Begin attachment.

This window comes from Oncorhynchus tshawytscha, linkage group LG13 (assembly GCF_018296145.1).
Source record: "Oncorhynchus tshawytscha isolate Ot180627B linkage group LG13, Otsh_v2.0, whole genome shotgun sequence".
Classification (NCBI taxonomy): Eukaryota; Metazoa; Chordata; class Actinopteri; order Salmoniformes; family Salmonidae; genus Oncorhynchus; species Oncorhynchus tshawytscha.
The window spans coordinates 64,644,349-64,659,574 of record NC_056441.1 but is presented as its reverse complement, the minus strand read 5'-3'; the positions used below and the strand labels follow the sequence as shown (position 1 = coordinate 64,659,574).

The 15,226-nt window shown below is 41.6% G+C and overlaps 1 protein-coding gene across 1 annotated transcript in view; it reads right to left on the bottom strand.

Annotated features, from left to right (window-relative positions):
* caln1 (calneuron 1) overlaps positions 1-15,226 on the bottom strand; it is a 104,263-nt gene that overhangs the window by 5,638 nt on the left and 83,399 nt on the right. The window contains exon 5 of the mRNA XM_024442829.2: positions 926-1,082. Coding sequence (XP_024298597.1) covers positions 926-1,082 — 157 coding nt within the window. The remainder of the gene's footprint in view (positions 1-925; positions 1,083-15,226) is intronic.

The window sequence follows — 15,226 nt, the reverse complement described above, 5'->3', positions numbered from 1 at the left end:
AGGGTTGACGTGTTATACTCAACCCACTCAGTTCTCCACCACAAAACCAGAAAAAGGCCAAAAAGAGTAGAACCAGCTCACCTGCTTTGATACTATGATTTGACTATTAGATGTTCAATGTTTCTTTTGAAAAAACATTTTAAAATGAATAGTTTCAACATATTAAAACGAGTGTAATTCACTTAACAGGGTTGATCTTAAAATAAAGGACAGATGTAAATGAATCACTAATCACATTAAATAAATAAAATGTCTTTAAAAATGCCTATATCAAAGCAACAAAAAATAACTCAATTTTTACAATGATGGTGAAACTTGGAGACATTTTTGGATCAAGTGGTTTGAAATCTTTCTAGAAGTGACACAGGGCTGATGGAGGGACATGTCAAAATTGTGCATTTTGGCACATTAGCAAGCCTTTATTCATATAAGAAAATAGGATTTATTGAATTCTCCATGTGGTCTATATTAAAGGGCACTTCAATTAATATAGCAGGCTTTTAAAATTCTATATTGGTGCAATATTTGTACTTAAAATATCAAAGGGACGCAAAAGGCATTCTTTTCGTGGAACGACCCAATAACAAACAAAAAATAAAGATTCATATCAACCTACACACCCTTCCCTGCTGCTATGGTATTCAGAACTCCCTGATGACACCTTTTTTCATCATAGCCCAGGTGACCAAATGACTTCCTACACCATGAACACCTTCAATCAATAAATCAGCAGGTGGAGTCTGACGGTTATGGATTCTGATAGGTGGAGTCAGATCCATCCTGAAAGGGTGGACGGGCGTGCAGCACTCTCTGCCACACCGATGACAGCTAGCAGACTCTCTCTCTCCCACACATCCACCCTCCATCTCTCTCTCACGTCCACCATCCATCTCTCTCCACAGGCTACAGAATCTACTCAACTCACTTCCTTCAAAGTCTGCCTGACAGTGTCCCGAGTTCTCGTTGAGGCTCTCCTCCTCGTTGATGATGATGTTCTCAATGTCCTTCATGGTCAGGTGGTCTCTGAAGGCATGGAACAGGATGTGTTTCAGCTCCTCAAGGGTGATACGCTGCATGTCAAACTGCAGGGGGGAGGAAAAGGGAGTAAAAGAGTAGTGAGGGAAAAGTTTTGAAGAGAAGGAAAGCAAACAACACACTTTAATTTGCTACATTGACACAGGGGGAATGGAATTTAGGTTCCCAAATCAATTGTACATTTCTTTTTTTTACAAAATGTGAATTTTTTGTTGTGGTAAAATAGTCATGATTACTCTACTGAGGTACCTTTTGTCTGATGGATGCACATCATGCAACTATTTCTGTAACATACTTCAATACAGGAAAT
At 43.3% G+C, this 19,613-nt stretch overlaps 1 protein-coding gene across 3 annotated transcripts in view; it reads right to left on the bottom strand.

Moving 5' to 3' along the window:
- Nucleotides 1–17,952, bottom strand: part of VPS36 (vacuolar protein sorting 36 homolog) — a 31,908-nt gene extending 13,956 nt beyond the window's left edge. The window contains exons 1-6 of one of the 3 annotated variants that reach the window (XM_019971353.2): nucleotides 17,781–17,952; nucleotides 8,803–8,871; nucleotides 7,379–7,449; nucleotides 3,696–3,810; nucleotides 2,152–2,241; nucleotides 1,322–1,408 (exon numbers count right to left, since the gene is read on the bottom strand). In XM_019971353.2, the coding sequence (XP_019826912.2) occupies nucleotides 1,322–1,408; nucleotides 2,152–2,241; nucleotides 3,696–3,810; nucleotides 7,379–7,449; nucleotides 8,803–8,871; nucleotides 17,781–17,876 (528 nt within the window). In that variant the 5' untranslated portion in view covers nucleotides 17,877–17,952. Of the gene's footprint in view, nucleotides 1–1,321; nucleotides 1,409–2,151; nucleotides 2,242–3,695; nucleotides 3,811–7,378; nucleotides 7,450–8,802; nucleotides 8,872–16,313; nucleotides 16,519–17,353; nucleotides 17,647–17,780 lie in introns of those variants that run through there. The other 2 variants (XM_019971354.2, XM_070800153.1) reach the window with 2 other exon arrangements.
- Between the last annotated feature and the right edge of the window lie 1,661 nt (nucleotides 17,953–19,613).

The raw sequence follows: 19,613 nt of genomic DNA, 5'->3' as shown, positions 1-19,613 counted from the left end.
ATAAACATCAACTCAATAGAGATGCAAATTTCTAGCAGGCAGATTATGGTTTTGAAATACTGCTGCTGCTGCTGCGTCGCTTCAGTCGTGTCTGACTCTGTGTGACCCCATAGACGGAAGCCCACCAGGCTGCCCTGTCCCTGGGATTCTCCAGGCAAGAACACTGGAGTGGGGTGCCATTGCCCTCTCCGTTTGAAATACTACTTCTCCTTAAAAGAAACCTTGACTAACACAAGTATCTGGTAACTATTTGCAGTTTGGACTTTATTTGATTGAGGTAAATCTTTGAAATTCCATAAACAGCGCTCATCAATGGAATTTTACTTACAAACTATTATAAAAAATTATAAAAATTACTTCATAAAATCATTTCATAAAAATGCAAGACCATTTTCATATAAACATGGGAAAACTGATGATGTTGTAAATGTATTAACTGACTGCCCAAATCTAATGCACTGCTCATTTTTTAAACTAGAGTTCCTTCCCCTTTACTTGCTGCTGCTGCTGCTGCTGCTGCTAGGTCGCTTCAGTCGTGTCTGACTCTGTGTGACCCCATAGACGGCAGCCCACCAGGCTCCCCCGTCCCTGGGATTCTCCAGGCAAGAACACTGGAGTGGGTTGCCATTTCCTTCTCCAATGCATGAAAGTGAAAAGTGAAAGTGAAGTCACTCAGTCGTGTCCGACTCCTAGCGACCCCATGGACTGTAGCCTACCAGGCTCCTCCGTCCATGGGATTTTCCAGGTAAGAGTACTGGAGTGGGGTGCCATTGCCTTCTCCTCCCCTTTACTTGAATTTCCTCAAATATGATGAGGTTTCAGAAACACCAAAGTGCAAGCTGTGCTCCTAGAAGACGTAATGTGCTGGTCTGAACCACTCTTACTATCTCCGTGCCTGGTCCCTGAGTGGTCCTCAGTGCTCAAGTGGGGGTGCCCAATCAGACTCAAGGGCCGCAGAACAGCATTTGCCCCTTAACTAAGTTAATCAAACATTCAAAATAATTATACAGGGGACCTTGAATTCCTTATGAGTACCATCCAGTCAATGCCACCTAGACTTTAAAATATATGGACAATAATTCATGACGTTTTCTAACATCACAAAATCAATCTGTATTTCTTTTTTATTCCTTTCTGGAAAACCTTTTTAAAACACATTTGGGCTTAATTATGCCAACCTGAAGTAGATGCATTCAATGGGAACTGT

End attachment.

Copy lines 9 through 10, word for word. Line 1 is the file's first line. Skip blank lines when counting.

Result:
AGGGTTGACGTGTTATACTCAACCCACTCAGTTCTCCACCACAAAACCAGAAAAAGGCCAAAAAGAGTAGAACCAGCTCACCTGCTTTGATACTATGATTTGACTATTAGATGTTCAATGTTTCTTTTGAAAAAACATTTTAAAATGAATAGTTTCAACATATTAAAACGAGTGTAATTCACTTAACAGGGTTGATCTTAAAATAAAGGACAGATGTAAATGAATCACTAATCACATTAAATAAATAAAATGTCTTTAAAAATGCCTATATCAAAGCAACAAAAAATAACTCAATTTTTACAATGATGGTGAAACTTGGAGACATTTTTGGATCAAGTGGTTTGAAATCTTTCTAGAAGTGACACAGGGCTGATGGAGGGACATGTCAAAATTGTGCATTTTGGCACATTAGCAAGCCTTTATTCATATAAGAAAATAGGATTTATTGAATTCTCCATGTGGTCTATATTAAAGGGCACTTCAATTAATATAGCAGGCTTTTAAAATTCTATATTGGTGCAATATTTGTACTTAAAATATCAAAGGGACGCAAAAGGCATTCTTTTCGTGGAACGACCCAATAACAAACAAAAAATAAAGATTCATATCAACCTACACACCCTTCCCTGCTGCTATGGTATTCAGAACTCCCTGATGACACCTTTTTTCATCATAGCCCAGGTGACCAAATGACTTCCTACACCATGAACACCTTCAATCAATAAATCAGCAGGTGGAGTCTGACGGTTATGGATTCTGATAGGTGGAGTCAGATCCATCCTGAAAGGGTGGACGGGCGTGCAGCACTCTCTGCCACACCGATGACAGCTAGCAGACTCTCTCTCTCCCACACATCCACCCTCCATCTCTCTCTCACGTCCACCATCCATCTCTCTCCACAGGCTACAGAATCTACTCAACTCACTTCCTTCAAAGTCTGCCTGACAGTGTCCCGAGTTCTCGTTGAGGCTCTCCTCCTCGTTGATGATGATGTTCTCAATGTCCTTCATGGTCAGGTGGTCTCTGAAGGCATGGAACAGGATGTGTTTCAGCTCCTCAAGGGTGATACGCTGCATGTCAAACTGCAGGGGGGAGGAAAAGGGAGTAAAAGAGTAGTGAGGGAAAAGTTTTGAAGAGAAGGAAAGCAAACAACACACTTTAATTTGCTACATTGACACAGGGGGAATGGAATTTAGGTTCCCAAATCAATTGTACATTTCTTTTTTTTACAAAATGTGAATTTTTTGTTGTGGTAAAATAGTCATGATTACTCTACTGAGGTACCTTTTGTCTGATGGATGCACATCATGCAACTATTTCTGTAACATACTTCAATACAGGAAAT
At 43.3% G+C, this 19,613-nt stretch overlaps 1 protein-coding gene across 3 annotated transcripts in view; it reads right to left on the bottom strand.